Another girl’s mother hated men, thinking that they were the cause of all that is wrong with the world. If groups of friends called at the house with a boy among them her mother would send them away. On the occasions when the girl went out to friends in the evening there were unreasonable demands about the time she should get home and about keeping in touch and this caused rows.

One girl said that forming relationships with boys was difficult now – not like childhood friendships in junior school. She wondered what it would be like to have a brother or a dad at home so that she could cope with males without making a fuss about them, in the way that her friends with brothers and dads at home were able to. In her dealings with boys and men she found that she had no easy rules of thumb as to what is reasonable behaviour and I recalled rows over the bathroom between my son and daughter as they grew up and found sensible ways of organising these matters.

One had seen the effect on her mother of her father leaving them and the crushing effect it had on her. She had been very frightened by the power her father seemed to exert over her mother and found herself powerless as she tried to comfort and care for her mum.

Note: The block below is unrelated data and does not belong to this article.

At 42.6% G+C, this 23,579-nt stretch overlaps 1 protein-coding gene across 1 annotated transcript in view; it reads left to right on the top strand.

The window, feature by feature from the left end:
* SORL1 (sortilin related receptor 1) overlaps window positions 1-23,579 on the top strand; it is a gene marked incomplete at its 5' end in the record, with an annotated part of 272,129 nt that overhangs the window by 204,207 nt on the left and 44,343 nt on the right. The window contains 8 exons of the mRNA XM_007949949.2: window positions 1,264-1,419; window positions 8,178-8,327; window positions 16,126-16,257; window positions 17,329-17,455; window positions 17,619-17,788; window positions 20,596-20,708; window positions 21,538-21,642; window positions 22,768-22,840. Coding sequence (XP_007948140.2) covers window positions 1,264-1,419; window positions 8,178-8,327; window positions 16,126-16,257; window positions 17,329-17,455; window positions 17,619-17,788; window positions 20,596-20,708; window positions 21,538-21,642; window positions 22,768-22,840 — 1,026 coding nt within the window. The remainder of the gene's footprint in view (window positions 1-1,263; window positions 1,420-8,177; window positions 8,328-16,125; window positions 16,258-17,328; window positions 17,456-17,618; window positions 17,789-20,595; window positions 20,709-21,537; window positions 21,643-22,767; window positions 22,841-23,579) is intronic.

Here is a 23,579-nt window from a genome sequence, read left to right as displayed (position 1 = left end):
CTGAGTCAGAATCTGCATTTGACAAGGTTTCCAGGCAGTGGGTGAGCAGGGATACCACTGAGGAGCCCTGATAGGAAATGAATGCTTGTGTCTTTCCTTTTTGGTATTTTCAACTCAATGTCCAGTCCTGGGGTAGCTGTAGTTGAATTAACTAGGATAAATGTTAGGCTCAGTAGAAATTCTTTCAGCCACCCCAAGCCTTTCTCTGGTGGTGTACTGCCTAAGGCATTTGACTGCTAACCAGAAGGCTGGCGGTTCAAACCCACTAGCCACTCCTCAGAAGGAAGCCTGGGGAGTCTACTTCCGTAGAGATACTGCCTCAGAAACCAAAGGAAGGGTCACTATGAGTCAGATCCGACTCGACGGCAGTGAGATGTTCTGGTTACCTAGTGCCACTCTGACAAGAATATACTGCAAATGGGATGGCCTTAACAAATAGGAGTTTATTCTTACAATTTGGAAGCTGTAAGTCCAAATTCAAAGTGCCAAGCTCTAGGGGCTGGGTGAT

The last of the girls said that she envied some friends whose homes she visited. She would watch them row with their brothers and play up with their dads and yet have an easier friendship with their mothers. The she described how she envied these same friends at school where they could launch themselves at boys one minute then see them off the next without losing their cool.

Twelve years on and these delightful girls will be in their late twenties, partners perhaps, maybe mothers, colleagues at work, friends, fully part of the adult world, beyond the trials of growing up. They taught me a lot and I am very grateful.

What is the first lesson to which the writer refers?
What is the second lesson?

Why is this second lesson important for the teacher?